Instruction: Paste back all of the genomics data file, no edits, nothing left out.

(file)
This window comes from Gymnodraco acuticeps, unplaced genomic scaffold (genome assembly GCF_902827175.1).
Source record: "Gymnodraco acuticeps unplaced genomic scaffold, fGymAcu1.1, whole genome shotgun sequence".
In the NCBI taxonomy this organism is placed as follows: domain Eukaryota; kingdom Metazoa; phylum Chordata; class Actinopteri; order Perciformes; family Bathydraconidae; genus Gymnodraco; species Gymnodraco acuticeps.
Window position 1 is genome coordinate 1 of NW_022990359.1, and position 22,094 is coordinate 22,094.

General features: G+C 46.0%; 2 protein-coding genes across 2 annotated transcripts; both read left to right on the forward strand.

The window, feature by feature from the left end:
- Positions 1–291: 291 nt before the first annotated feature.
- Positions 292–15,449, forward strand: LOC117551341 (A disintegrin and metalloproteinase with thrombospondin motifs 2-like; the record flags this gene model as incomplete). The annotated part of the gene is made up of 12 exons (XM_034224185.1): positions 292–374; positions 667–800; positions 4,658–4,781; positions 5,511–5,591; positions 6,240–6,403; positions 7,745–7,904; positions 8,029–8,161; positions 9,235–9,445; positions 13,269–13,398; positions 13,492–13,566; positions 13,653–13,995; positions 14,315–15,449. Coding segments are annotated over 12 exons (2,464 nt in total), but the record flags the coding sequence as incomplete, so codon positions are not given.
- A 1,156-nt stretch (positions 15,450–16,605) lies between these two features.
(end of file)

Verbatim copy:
This window comes from Gymnodraco acuticeps, unplaced genomic scaffold (genome assembly GCF_902827175.1).
Source record: "Gymnodraco acuticeps unplaced genomic scaffold, fGymAcu1.1, whole genome shotgun sequence".
In the NCBI taxonomy this organism is placed as follows: domain Eukaryota; kingdom Metazoa; phylum Chordata; class Actinopteri; order Perciformes; family Bathydraconidae; genus Gymnodraco; species Gymnodraco acuticeps.
Window position 1 is genome coordinate 1 of NW_022990359.1, and position 22,094 is coordinate 22,094.

General features: G+C 46.0%; 2 protein-coding genes across 2 annotated transcripts; both read left to right on the forward strand.

The window, feature by feature from the left end:
- Positions 1–291: 291 nt before the first annotated feature.
- Positions 292–15,449, forward strand: LOC117551341 (A disintegrin and metalloproteinase with thrombospondin motifs 2-like; the record flags this gene model as incomplete). The annotated part of the gene is made up of 12 exons (XM_034224185.1): positions 292–374; positions 667–800; positions 4,658–4,781; positions 5,511–5,591; positions 6,240–6,403; positions 7,745–7,904; positions 8,029–8,161; positions 9,235–9,445; positions 13,269–13,398; positions 13,492–13,566; positions 13,653–13,995; positions 14,315–15,449. Coding segments are annotated over 12 exons (2,464 nt in total), but the record flags the coding sequence as incomplete, so codon positions are not given.
- A 1,156-nt stretch (positions 15,450–16,605) lies between these two features.